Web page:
Postby jeffyscott » Mon Jul 15, 2013 5:35 pm

Bank of America travel rewards also has no forex fees, plus it has a chip so it is a bit more useful in Europe, at the few places that take credit.
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Re: 2014 trip to Europe

Postby jebmke » Mon Jul 15, 2013 5:50 pm

jeffyscott wrote:Bank of America travel rewards also has no forex fees, plus it has a chip so it is a bit more useful in Europe, at the few places that take credit.

Many (most?) places take credit. We had no problem with either AMEX or Visa when we lived there. Even street vendors had little card readers. There are situations where the chip is critical (unattended gas station at night, unattended train station at night). Sometimes smaller hotels in villages will only take cash or bank transfer (in advance) - it does pay to ask.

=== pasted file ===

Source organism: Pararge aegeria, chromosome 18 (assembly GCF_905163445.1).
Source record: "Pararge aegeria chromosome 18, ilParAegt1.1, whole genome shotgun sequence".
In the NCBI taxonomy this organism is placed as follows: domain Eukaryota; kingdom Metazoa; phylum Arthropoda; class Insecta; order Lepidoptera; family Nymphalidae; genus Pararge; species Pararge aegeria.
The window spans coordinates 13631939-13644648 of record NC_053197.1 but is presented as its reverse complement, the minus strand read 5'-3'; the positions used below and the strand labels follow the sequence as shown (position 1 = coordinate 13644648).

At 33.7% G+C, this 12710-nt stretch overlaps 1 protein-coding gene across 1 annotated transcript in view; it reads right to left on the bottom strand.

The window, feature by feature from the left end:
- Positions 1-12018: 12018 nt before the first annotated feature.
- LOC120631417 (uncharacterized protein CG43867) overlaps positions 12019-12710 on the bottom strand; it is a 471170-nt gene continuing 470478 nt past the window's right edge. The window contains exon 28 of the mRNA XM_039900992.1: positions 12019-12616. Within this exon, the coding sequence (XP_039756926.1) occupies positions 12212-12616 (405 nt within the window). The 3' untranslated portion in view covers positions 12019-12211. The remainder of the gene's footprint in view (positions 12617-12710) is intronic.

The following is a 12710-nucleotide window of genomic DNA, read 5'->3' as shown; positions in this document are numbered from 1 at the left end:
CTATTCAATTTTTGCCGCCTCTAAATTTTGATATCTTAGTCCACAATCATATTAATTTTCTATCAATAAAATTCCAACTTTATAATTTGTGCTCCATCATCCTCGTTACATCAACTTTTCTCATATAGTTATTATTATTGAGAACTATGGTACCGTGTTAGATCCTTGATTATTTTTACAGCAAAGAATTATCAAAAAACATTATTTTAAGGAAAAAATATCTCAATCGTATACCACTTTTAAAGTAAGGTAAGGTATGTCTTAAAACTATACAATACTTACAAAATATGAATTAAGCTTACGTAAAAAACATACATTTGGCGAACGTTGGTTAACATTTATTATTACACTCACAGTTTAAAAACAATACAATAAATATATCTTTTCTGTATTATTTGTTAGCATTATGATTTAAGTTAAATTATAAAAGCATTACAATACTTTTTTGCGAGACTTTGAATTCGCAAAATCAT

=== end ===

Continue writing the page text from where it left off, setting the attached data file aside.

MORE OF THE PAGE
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Re: 2014 trip to Europe

Postby jeffyscott » Mon Jul 15, 2013 6:23 pm

Well, I think it depends on your travel style, in our two trips two Europe very few of the accomodations we stayed at took credit and some would take it but charge more. Many of the places we bought food or drinks also did not accept credit. On our recent trip, I used credit wherever I could (without incurring extra costs) and about 60% of our spending was cash. This is quite different from every trip we have taken in the US, where essentially 100% was paid with credit card. The acceptance of credit cards is far less common in Europe.

Anyway, chip card allowed me to avoid one line for train tickets.
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Re: 2014 trip to Europe

Postby Near retirement » Mon Jul 15, 2013 6:29 pm

Like Victoria, I would advise strongly limiting the number of countries. Of course, style of travel needs to be considered. When I travel, I prefer to stay in the countryside, rent a car to come and go as I/we please, and be able to adjust our sails as we go. If wishing to spend time in cities, take train or other form of transport to avoid driving in metro areas ... Ghastly.